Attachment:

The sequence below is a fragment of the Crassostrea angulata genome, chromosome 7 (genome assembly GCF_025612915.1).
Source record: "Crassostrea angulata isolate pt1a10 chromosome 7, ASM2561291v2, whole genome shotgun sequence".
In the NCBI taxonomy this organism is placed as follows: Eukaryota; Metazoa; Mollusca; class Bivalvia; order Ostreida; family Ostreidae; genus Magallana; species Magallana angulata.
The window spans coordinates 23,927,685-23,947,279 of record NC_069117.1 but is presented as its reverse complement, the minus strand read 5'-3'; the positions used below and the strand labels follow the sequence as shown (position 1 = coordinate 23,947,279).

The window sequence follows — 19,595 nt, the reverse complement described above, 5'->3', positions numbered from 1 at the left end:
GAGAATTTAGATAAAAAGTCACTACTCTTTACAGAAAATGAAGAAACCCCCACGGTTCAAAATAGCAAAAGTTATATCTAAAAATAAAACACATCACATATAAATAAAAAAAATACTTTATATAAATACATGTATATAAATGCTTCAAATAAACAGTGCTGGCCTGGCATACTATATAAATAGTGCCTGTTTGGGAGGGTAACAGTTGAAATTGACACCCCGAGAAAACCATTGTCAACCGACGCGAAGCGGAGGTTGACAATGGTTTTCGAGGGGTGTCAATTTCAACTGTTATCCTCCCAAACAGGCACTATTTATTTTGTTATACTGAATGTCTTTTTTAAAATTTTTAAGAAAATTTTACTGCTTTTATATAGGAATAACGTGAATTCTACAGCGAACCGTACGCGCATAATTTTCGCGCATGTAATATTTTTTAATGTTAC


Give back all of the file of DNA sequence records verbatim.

The sequence below is a fragment of the Crassostrea angulata genome, chromosome 7 (genome assembly GCF_025612915.1).
Source record: "Crassostrea angulata isolate pt1a10 chromosome 7, ASM2561291v2, whole genome shotgun sequence".
In the NCBI taxonomy this organism is placed as follows: Eukaryota; Metazoa; Mollusca; class Bivalvia; order Ostreida; family Ostreidae; genus Magallana; species Magallana angulata.
The window spans coordinates 23,927,685-23,947,279 of record NC_069117.1 but is presented as its reverse complement, the minus strand read 5'-3'; the positions used below and the strand labels follow the sequence as shown (position 1 = coordinate 23,947,279).

The window sequence follows — 19,595 nt, the reverse complement described above, 5'->3', positions numbered from 1 at the left end:
GAGAATTTAGATAAAAAGTCACTACTCTTTACAGAAAATGAAGAAACCCCCACGGTTCAAAATAGCAAAAGTTATATCTAAAAATAAAACACATCACATATAAATAAAAAAAATACTTTATATAAATACATGTATATAAATGCTTCAAATAAACAGTGCTGGCCTGGCATACTATATAAATAGTGCCTGTTTGGGAGGGTAACAGTTGAAATTGACACCCCGAGAAAACCATTGTCAACCGACGCGAAGCGGAGGTTGACAATGGTTTTCGAGGGGTGTCAATTTCAACTGTTATCCTCCCAAACAGGCACTATTTATTTTGTTATACTGAATGTCTTTTTTAAAATTTTTAAGAAAATTTTACTGCTTTTATATAGGAATAACGTGAATTCTACAGCGAACCGTACGCGCATAATTTTCGCGCATGTAATATTTTTTAATGTTAC